An internal dispute over ambitious restructuring plans at VW’s passenger brand has flared up between the unit’s labor representatives and the executive board led by Herbert Diess.
In a letter addressed to Mr. Diess, the works council has accused the board of violating the “spirit, core and content” of a plan agreed to in November by both labor and management.
“With its actions, the board is undermining the decisions in the package,” the works council wrote in the letter, which Handelsblatt has obtained. The board’s actions are “irresponsible,” the council added.
The works council went on to issue an ultimatum, demanding that the board explain “in writing” by Monday how it plans to cooperate with labor to implement the restructuring plan.
Bernd Osterloh, VW’s highest labor representative, also signed the letter. Mr. Osterloh is a powerful figure at VW and sits on its supervisory board. His decision to back the letter suggests that his tense relationship with Mr. Diess has deteriorated to outright confrontation.
Senior people at VW have expressed frustration with Mr. Osterloh’s position in private.
“Mr. Osterloh knows the numbers exactly,” a VW manager said on condition of anonymity. “He knows that there is no alternative to the reform package.”
But labor representatives are upset over Mr. Diess’ decision to order a hiring freeze in several areas, effectively eliminating 1,500 open positions. They have also accused the board of trying to force out as many temporary workers as possible.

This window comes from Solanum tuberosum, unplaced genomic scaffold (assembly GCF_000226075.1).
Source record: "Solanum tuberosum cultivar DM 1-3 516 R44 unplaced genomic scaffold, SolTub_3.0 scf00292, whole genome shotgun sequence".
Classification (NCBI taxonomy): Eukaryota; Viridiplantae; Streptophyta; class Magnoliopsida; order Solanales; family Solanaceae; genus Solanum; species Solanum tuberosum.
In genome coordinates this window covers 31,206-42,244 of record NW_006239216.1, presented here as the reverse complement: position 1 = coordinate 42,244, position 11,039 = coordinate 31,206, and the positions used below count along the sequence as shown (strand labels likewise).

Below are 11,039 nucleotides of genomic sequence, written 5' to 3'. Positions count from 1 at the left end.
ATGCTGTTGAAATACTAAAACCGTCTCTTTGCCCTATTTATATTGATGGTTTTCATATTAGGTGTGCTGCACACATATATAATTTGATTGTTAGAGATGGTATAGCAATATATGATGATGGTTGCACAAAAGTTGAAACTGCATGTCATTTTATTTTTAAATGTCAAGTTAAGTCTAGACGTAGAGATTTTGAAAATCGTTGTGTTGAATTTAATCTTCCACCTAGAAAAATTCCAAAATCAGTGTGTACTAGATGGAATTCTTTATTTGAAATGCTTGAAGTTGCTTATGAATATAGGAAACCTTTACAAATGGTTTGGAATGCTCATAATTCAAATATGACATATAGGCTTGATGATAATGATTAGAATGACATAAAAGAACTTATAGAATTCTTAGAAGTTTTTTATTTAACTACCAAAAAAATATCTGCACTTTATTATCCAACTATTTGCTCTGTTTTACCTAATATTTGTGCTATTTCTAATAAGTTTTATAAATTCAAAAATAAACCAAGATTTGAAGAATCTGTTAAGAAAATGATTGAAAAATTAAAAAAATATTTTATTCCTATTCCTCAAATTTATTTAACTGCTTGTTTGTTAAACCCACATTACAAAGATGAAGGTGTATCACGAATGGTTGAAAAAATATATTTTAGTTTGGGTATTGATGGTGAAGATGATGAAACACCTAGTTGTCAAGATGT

Mr. Osterloh has previously accused Mr. Diess of focusing too much on cost cutting and not enough on VW employees.
The ink has hardly dried on the agreements and the board has already violated their letter and spirit. VW works council spokesman
Under the plan agreed in November, VW aims to slash €3.7 billion in annual costs through 2020. The passenger car brand has suffered for years under high costs and a low return on sales. The unit currently has a return of just 1.6 percent on sales compared to 6.8 percent at French rival Peugeot.
The financial situation at the passenger car unit has become even more tense in the wake of the diesel emissions scandal, which has cost VW more than $20 billion in damages and penalties.
VW workers are carrying the lion’s share of the cost-cutting program's burden. The automaker plans to eliminate 23,000 jobs in Germany through early retirement and part-time schemes and to cut another 7,000 jobs at its plants abroad.
The 5,700 temporary workers at VW are also less likely to be taken on board as full-time staff. In the past, temporary workers were regularly offered more stable employment after a few years.
A works council spokesman confirmed the fiery content of the letter sent to Mr. Diess: “The ink has hardly dried on the agreements and the board has already violated their letter and spirit,” the labor spokesman said.
A VW passenger brand spokesman, however, tried to smooth over the internal disagreements. Different positions will of course be discussed and joint solutions must be found, the spokesman said.
But the company remains committed to the restructuring plan and its successful implementation, he added.
Stefan Menzel writes about the auto industry focusing on Volkswagen. To contact the author: [email protected]